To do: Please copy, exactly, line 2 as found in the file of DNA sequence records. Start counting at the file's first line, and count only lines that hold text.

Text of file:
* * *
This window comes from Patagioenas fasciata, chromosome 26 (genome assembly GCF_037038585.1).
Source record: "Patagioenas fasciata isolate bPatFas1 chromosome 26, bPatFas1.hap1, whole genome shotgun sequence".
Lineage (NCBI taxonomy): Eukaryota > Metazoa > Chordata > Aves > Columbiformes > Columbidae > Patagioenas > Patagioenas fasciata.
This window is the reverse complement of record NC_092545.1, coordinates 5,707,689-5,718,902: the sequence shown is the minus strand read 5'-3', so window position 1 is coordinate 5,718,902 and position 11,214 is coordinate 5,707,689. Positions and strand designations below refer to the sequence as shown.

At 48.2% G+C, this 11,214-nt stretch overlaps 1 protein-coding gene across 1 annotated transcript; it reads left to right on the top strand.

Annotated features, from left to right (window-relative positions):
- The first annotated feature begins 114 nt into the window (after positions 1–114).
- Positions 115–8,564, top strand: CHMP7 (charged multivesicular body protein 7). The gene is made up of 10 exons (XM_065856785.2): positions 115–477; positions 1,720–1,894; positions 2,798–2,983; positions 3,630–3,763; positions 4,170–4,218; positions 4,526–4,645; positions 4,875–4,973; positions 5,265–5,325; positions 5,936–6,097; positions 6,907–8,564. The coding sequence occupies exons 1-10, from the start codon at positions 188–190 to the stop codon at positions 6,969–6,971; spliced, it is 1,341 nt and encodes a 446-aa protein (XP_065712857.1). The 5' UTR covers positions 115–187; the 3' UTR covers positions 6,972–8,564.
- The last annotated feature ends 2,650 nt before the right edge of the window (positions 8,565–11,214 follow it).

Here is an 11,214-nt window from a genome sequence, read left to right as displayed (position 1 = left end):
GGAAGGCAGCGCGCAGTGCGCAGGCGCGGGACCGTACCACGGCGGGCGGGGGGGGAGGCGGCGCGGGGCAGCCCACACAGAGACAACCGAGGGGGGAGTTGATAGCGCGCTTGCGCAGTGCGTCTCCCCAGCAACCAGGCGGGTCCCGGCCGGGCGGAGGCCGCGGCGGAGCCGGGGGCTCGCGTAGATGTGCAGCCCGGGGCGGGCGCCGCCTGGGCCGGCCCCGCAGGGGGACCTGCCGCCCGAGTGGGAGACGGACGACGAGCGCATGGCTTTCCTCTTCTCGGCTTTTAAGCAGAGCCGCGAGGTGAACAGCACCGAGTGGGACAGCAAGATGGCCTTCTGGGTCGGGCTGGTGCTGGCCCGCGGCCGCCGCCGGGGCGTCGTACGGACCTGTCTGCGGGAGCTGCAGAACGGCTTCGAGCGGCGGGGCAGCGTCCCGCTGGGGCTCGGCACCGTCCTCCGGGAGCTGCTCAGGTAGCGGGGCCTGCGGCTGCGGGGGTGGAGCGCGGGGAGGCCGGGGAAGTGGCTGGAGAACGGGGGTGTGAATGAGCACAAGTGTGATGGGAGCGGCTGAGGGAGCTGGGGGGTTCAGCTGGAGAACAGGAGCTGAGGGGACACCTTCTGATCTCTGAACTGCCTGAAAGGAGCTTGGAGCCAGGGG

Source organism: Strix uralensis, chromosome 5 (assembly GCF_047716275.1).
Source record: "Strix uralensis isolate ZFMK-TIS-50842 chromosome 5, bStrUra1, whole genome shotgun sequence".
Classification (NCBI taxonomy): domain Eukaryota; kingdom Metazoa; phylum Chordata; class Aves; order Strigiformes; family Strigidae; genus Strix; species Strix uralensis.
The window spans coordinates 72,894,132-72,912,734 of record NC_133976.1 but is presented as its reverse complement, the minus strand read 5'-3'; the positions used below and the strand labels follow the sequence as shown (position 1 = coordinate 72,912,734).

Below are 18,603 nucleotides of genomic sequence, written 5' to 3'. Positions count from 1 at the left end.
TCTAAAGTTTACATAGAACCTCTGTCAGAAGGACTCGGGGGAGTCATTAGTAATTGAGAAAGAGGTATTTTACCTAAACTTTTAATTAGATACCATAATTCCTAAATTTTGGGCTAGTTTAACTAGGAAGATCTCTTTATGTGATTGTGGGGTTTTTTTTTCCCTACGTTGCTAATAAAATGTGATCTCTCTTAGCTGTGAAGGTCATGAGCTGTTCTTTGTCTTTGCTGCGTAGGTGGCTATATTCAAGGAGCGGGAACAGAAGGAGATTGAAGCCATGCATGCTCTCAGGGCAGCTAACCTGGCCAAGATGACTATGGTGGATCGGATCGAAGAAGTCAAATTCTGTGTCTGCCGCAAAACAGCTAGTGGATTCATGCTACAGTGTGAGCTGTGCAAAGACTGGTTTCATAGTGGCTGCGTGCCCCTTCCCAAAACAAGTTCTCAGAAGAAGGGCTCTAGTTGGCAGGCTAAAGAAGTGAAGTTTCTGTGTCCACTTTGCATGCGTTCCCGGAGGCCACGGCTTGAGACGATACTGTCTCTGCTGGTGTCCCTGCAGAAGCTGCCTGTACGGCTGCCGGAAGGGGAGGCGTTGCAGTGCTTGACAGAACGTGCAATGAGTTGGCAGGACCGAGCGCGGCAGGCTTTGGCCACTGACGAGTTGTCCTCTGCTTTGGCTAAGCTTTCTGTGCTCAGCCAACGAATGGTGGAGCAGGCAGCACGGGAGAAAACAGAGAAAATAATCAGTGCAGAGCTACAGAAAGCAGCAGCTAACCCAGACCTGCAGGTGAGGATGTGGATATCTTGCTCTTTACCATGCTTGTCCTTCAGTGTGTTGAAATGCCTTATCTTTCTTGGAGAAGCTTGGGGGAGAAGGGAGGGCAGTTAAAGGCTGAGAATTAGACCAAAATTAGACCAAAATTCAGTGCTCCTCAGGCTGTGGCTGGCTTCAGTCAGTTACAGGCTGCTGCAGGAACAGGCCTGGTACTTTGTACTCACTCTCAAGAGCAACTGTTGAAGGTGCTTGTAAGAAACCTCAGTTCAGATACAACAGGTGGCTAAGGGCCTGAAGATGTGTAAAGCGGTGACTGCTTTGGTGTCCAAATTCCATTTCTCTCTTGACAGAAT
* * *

Source record: "Patagioenas fasciata isolate bPatFas1 chromosome 26, bPatFas1.hap1, whole genome shotgun sequence".